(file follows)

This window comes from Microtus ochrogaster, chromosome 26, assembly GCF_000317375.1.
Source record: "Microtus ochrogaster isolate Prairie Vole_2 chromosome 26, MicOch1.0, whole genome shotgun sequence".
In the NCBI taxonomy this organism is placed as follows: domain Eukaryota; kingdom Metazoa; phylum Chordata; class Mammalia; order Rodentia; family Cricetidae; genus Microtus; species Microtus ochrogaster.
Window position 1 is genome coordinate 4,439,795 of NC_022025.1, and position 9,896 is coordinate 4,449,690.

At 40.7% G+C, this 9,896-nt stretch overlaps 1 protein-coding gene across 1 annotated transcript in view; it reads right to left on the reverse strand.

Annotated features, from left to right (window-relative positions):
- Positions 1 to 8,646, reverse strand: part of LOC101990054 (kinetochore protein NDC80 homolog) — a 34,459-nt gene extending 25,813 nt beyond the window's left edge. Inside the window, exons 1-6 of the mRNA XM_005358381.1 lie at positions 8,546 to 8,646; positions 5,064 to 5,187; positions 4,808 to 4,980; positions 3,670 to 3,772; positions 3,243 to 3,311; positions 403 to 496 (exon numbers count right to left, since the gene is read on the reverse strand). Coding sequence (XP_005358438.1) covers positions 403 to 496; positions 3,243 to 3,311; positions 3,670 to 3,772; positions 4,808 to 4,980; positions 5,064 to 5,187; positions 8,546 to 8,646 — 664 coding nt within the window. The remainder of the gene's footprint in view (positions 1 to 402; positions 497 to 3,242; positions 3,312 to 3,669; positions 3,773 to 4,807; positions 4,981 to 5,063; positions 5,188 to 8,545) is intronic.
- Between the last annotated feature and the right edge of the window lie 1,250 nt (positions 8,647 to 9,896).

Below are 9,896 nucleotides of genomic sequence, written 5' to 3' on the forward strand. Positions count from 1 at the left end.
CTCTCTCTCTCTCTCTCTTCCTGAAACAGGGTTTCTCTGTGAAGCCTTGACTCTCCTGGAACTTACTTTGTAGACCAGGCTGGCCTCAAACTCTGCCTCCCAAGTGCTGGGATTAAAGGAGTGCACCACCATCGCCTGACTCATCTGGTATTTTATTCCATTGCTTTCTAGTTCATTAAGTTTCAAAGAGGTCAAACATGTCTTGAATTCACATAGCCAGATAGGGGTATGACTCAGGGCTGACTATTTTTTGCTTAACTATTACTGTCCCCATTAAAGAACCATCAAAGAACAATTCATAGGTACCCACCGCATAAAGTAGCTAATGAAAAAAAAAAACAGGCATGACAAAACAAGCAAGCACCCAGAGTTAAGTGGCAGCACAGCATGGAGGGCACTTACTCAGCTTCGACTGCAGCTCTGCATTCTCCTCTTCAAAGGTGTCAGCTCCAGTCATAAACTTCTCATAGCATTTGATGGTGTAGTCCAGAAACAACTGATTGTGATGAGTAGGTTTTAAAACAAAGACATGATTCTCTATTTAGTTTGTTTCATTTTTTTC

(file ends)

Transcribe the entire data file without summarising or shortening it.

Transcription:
This window comes from Microtus ochrogaster, chromosome 26, assembly GCF_000317375.1.
Source record: "Microtus ochrogaster isolate Prairie Vole_2 chromosome 26, MicOch1.0, whole genome shotgun sequence".
In the NCBI taxonomy this organism is placed as follows: domain Eukaryota; kingdom Metazoa; phylum Chordata; class Mammalia; order Rodentia; family Cricetidae; genus Microtus; species Microtus ochrogaster.
Window position 1 is genome coordinate 4,439,795 of NC_022025.1, and position 9,896 is coordinate 4,449,690.

At 40.7% G+C, this 9,896-nt stretch overlaps 1 protein-coding gene across 1 annotated transcript in view; it reads right to left on the reverse strand.

Annotated features, from left to right (window-relative positions):
- Positions 1 to 8,646, reverse strand: part of LOC101990054 (kinetochore protein NDC80 homolog) — a 34,459-nt gene extending 25,813 nt beyond the window's left edge. Inside the window, exons 1-6 of the mRNA XM_005358381.1 lie at positions 8,546 to 8,646; positions 5,064 to 5,187; positions 4,808 to 4,980; positions 3,670 to 3,772; positions 3,243 to 3,311; positions 403 to 496 (exon numbers count right to left, since the gene is read on the reverse strand). Coding sequence (XP_005358438.1) covers positions 403 to 496; positions 3,243 to 3,311; positions 3,670 to 3,772; positions 4,808 to 4,980; positions 5,064 to 5,187; positions 8,546 to 8,646 — 664 coding nt within the window. The remainder of the gene's footprint in view (positions 1 to 402; positions 497 to 3,242; positions 3,312 to 3,669; positions 3,773 to 4,807; positions 4,981 to 5,063; positions 5,188 to 8,545) is intronic.
- Between the last annotated feature and the right edge of the window lie 1,250 nt (positions 8,647 to 9,896).

Below are 9,896 nucleotides of genomic sequence, written 5' to 3' on the forward strand. Positions count from 1 at the left end.
CTCTCTCTCTCTCTCTCTTCCTGAAACAGGGTTTCTCTGTGAAGCCTTGACTCTCCTGGAACTTACTTTGTAGACCAGGCTGGCCTCAAACTCTGCCTCCCAAGTGCTGGGATTAAAGGAGTGCACCACCATCGCCTGACTCATCTGGTATTTTATTCCATTGCTTTCTAGTTCATTAAGTTTCAAAGAGGTCAAACATGTCTTGAATTCACATAGCCAGATAGGGGTATGACTCAGGGCTGACTATTTTTTGCTTAACTATTACTGTCCCCATTAAAGAACCATCAAAGAACAATTCATAGGTACCCACCGCATAAAGTAGCTAATGAAAAAAAAAAACAGGCATGACAAAACAAGCAAGCACCCAGAGTTAAGTGGCAGCACAGCATGGAGGGCACTTACTCAGCTTCGACTGCAGCTCTGCATTCTCCTCTTCAAAGGTGTCAGCTCCAGTCATAAACTTCTCATAGCATTTGATGGTGTAGTCCAGAAACAACTGATTGTGATGAGTAGGTTTTAAAACAAAGACATGATTCTCTATTTAGTTTGTTTCATTTTTTTC